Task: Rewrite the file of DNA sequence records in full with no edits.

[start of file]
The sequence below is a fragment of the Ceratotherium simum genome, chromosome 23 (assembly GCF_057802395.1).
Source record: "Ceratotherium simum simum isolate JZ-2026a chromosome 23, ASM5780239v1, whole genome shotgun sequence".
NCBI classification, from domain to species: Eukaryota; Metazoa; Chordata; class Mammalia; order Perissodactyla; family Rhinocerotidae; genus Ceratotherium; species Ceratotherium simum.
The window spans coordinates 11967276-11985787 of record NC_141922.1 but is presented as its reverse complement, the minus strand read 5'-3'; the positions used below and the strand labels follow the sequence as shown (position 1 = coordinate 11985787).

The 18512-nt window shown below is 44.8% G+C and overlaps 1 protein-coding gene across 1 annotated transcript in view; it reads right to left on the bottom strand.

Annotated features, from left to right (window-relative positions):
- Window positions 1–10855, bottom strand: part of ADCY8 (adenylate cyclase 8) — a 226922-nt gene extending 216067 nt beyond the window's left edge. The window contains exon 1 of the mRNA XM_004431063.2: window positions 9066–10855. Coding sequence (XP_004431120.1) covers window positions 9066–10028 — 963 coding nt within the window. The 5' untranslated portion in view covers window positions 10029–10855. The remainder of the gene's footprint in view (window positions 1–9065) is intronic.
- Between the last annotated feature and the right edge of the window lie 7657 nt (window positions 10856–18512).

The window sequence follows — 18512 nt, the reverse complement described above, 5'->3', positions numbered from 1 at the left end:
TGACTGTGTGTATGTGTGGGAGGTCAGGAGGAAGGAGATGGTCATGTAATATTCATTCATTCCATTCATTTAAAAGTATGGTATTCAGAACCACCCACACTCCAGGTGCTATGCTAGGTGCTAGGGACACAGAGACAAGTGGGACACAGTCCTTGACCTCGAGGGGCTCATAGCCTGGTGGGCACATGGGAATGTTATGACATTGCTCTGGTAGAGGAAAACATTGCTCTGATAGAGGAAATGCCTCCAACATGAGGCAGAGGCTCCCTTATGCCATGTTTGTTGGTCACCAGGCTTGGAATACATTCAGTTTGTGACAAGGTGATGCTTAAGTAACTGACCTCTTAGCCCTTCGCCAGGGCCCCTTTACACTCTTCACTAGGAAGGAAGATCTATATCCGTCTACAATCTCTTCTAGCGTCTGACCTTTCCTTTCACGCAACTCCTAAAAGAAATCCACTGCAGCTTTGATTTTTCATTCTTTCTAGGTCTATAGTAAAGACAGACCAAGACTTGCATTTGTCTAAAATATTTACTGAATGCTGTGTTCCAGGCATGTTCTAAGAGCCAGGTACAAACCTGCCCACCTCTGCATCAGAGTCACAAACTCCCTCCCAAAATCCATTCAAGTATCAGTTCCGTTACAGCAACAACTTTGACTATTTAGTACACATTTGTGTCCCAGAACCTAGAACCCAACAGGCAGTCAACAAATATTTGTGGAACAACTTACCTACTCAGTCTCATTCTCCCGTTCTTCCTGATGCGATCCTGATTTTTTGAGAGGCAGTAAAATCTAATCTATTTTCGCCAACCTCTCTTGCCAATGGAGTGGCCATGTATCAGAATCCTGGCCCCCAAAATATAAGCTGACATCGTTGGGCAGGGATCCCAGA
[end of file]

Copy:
The sequence below is a fragment of the Ceratotherium simum genome, chromosome 23 (assembly GCF_057802395.1).
Source record: "Ceratotherium simum simum isolate JZ-2026a chromosome 23, ASM5780239v1, whole genome shotgun sequence".
NCBI classification, from domain to species: Eukaryota; Metazoa; Chordata; class Mammalia; order Perissodactyla; family Rhinocerotidae; genus Ceratotherium; species Ceratotherium simum.
The window spans coordinates 11967276-11985787 of record NC_141922.1 but is presented as its reverse complement, the minus strand read 5'-3'; the positions used below and the strand labels follow the sequence as shown (position 1 = coordinate 11985787).

The 18512-nt window shown below is 44.8% G+C and overlaps 1 protein-coding gene across 1 annotated transcript in view; it reads right to left on the bottom strand.

Annotated features, from left to right (window-relative positions):
- Window positions 1–10855, bottom strand: part of ADCY8 (adenylate cyclase 8) — a 226922-nt gene extending 216067 nt beyond the window's left edge. The window contains exon 1 of the mRNA XM_004431063.2: window positions 9066–10855. Coding sequence (XP_004431120.1) covers window positions 9066–10028 — 963 coding nt within the window. The 5' untranslated portion in view covers window positions 10029–10855. The remainder of the gene's footprint in view (window positions 1–9065) is intronic.
- Between the last annotated feature and the right edge of the window lie 7657 nt (window positions 10856–18512).

The window sequence follows — 18512 nt, the reverse complement described above, 5'->3', positions numbered from 1 at the left end:
TGACTGTGTGTATGTGTGGGAGGTCAGGAGGAAGGAGATGGTCATGTAATATTCATTCATTCCATTCATTTAAAAGTATGGTATTCAGAACCACCCACACTCCAGGTGCTATGCTAGGTGCTAGGGACACAGAGACAAGTGGGACACAGTCCTTGACCTCGAGGGGCTCATAGCCTGGTGGGCACATGGGAATGTTATGACATTGCTCTGGTAGAGGAAAACATTGCTCTGATAGAGGAAATGCCTCCAACATGAGGCAGAGGCTCCCTTATGCCATGTTTGTTGGTCACCAGGCTTGGAATACATTCAGTTTGTGACAAGGTGATGCTTAAGTAACTGACCTCTTAGCCCTTCGCCAGGGCCCCTTTACACTCTTCACTAGGAAGGAAGATCTATATCCGTCTACAATCTCTTCTAGCGTCTGACCTTTCCTTTCACGCAACTCCTAAAAGAAATCCACTGCAGCTTTGATTTTTCATTCTTTCTAGGTCTATAGTAAAGACAGACCAAGACTTGCATTTGTCTAAAATATTTACTGAATGCTGTGTTCCAGGCATGTTCTAAGAGCCAGGTACAAACCTGCCCACCTCTGCATCAGAGTCACAAACTCCCTCCCAAAATCCATTCAAGTATCAGTTCCGTTACAGCAACAACTTTGACTATTTAGTACACATTTGTGTCCCAGAACCTAGAACCCAACAGGCAGTCAACAAATATTTGTGGAACAACTTACCTACTCAGTCTCATTCTCCCGTTCTTCCTGATGCGATCCTGATTTTTTGAGAGGCAGTAAAATCTAATCTATTTTCGCCAACCTCTCTTGCCAATGGAGTGGCCATGTATCAGAATCCTGGCCCCCAAAATATAAGCTGACATCGTTGGGCAGGGATCCCAGA